What is motion blur?

What is motion blur?

Motion blur is the apparent streaking of rapidly moving objects in a still image or a sequence of images such as a movie or animation. It results when the image being recorded changes during the recording of a single exposure, either due to rapid movement or long exposure.

Screen motion blur, also called HDTV blur and FLATSCREEN motion blur, is a set of many different artifacts that is frequently available on modern consumer hi-definition television set sets and smooth panel displays for computer systems.
Many motion blur factors have existed for years in film and video (e. g. slow camera shutter release speed). The emergence of digital video, and HIGH DEFINITION TV display technologies, introduced many additional factors that now contribute to motion obnubilate. The following factors are often the primary or supplementary reasons behind perceived motion obnubilate in video. In many cases, multiple factors can occur at the same time within the complete string, from the original multimedia or broadcast, all the way to the recipient end.

 Pixel response time on LCD displays (motion blur caused by gradual pixel response time)
More affordable camera shutter speeds common in Hollywood production motion pictures (blur in this article of the film), and common in miniaturized camera detectors that require more light.
Blur from eye monitoring fast-moving objects on sample-and-hold LCD, plasma, or microdisplay.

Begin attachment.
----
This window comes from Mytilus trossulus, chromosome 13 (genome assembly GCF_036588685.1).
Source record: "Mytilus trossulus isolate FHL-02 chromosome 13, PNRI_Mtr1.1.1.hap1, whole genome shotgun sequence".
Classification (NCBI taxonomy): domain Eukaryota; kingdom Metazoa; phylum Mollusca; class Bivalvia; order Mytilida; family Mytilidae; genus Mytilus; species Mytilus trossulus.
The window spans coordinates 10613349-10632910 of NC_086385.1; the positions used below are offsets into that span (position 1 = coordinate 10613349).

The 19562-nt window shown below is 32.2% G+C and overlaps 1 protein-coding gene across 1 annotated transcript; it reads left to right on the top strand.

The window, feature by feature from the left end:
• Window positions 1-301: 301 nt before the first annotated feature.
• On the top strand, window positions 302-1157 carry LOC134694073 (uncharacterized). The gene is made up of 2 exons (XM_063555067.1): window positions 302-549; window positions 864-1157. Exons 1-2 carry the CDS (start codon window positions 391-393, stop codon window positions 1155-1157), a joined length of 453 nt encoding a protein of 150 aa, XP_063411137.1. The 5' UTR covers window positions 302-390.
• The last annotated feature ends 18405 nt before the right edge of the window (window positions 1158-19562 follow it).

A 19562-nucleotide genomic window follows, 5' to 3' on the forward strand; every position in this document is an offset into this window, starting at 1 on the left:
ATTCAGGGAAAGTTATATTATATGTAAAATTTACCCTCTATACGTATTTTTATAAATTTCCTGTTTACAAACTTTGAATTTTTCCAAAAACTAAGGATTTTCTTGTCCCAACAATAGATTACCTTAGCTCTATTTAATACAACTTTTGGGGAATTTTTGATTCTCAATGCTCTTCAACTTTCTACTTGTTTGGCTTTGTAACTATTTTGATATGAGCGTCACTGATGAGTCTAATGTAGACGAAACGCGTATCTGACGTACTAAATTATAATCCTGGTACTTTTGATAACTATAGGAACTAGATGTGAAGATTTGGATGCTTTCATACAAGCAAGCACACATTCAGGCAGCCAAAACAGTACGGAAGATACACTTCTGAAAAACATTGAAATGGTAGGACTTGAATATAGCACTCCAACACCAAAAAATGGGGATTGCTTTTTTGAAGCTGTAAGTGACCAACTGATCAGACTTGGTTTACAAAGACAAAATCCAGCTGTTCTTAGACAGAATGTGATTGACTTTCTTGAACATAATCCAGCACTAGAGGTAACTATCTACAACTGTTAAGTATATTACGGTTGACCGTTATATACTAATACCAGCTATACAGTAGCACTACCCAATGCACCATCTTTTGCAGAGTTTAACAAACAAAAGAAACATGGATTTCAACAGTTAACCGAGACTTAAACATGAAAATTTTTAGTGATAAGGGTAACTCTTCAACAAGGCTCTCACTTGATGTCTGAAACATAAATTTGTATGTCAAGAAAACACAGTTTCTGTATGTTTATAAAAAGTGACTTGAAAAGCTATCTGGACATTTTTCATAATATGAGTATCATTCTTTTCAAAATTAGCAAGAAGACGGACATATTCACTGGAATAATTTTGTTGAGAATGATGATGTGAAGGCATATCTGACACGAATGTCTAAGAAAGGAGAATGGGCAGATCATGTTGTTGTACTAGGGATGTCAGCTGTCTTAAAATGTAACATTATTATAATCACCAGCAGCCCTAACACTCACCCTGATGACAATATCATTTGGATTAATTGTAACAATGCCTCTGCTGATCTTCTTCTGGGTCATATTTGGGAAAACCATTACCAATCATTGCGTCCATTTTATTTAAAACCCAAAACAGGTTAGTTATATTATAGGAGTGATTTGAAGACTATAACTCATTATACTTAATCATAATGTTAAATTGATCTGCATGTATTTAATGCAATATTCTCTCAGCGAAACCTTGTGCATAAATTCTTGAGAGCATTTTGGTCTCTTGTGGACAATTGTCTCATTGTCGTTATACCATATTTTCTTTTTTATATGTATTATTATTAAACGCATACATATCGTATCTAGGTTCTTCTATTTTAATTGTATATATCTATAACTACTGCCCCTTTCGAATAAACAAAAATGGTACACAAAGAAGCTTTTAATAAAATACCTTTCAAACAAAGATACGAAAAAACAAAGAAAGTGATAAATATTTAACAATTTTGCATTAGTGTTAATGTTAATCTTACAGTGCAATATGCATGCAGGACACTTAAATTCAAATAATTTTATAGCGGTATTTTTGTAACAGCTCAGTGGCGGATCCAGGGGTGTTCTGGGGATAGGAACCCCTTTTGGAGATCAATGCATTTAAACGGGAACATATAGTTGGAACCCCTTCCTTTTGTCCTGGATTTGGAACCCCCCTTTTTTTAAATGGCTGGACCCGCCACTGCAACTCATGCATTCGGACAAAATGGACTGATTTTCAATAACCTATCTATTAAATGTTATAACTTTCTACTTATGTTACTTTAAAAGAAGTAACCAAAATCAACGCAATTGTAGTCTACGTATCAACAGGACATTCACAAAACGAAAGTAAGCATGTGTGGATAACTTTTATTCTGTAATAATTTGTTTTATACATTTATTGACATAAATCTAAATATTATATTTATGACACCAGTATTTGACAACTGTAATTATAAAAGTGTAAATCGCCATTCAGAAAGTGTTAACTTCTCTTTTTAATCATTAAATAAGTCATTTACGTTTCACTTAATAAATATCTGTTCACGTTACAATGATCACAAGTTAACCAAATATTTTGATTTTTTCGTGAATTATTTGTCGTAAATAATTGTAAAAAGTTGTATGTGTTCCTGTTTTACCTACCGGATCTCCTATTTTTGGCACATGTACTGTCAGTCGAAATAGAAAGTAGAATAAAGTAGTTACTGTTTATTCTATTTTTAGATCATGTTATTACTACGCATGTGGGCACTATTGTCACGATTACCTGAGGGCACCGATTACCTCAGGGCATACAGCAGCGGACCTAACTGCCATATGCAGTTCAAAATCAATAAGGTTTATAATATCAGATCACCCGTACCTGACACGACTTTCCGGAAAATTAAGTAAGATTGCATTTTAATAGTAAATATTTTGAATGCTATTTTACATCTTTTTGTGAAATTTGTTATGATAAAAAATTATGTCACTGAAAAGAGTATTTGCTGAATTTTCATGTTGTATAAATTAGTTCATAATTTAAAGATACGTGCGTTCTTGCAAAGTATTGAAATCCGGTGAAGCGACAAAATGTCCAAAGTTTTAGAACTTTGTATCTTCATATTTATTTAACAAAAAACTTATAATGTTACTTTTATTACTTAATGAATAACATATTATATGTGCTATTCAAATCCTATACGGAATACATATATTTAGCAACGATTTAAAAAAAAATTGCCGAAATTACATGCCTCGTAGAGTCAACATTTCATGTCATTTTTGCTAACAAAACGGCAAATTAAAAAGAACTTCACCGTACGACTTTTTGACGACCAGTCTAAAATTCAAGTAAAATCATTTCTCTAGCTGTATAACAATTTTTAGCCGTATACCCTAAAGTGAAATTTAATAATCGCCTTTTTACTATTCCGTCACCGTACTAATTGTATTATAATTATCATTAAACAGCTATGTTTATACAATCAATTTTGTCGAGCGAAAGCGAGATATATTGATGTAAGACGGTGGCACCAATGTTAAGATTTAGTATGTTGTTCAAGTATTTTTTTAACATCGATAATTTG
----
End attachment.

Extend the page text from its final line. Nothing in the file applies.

Resolution resampling (blur due to resizing image to fit the native resolution of the HDTV); not a movement blur.
Deinterlacing by the display, and telecine control by studios. These techniques can soften images, and introduce motion-speed irregularities.
Compression artifacts, within digital online video streams, can contribute additional blur during fast movement.

What is motion blur? Motion blur has recently been a more severe problem for LCD displays, anticipated to their sample-and-hold characteristics. Even in situations when pixel response time is very brief, motion blur remains problems because their pixels continue to be lit, unlike CRT phosphors that merely flash in brief. Reducing the time an LCD pixel is lighted, can be accomplished via killing the backlight for part of an invigorate.[4] This reduces motion blur due to eye tracking by reducing the time the backlight is on. Additionally, strobed backlights can even be combined along with motion interpolation to minimize

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